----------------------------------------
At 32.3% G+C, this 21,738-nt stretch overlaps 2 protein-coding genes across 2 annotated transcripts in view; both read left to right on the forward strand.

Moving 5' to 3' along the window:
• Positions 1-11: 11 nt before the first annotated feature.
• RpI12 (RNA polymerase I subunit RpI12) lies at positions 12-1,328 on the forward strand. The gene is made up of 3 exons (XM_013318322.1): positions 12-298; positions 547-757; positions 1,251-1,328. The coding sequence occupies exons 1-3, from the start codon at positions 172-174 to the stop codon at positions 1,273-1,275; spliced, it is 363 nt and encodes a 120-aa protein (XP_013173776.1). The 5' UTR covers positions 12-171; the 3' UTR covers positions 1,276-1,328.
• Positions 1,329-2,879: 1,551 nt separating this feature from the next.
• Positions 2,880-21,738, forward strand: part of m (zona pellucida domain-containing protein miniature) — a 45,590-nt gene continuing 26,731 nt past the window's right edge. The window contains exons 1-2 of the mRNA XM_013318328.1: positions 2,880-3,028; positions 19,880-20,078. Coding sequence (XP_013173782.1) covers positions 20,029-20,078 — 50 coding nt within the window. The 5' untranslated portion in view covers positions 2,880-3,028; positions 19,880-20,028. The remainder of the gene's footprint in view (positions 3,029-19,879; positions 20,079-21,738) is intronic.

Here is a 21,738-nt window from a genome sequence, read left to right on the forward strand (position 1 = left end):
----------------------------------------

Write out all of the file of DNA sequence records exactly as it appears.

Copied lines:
At 32.3% G+C, this 21,738-nt stretch overlaps 2 protein-coding genes across 2 annotated transcripts in view; both read left to right on the forward strand.

Moving 5' to 3' along the window:
• Positions 1-11: 11 nt before the first annotated feature.
• RpI12 (RNA polymerase I subunit RpI12) lies at positions 12-1,328 on the forward strand. The gene is made up of 3 exons (XM_013318322.1): positions 12-298; positions 547-757; positions 1,251-1,328. The coding sequence occupies exons 1-3, from the start codon at positions 172-174 to the stop codon at positions 1,273-1,275; spliced, it is 363 nt and encodes a 120-aa protein (XP_013173776.1). The 5' UTR covers positions 12-171; the 3' UTR covers positions 1,276-1,328.
• Positions 1,329-2,879: 1,551 nt separating this feature from the next.
• Positions 2,880-21,738, forward strand: part of m (zona pellucida domain-containing protein miniature) — a 45,590-nt gene continuing 26,731 nt past the window's right edge. The window contains exons 1-2 of the mRNA XM_013318328.1: positions 2,880-3,028; positions 19,880-20,078. Coding sequence (XP_013173782.1) covers positions 20,029-20,078 — 50 coding nt within the window. The 5' untranslated portion in view covers positions 2,880-3,028; positions 19,880-20,028. The remainder of the gene's footprint in view (positions 3,029-19,879; positions 20,079-21,738) is intronic.

Here is a 21,738-nt window from a genome sequence, read left to right on the forward strand (position 1 = left end):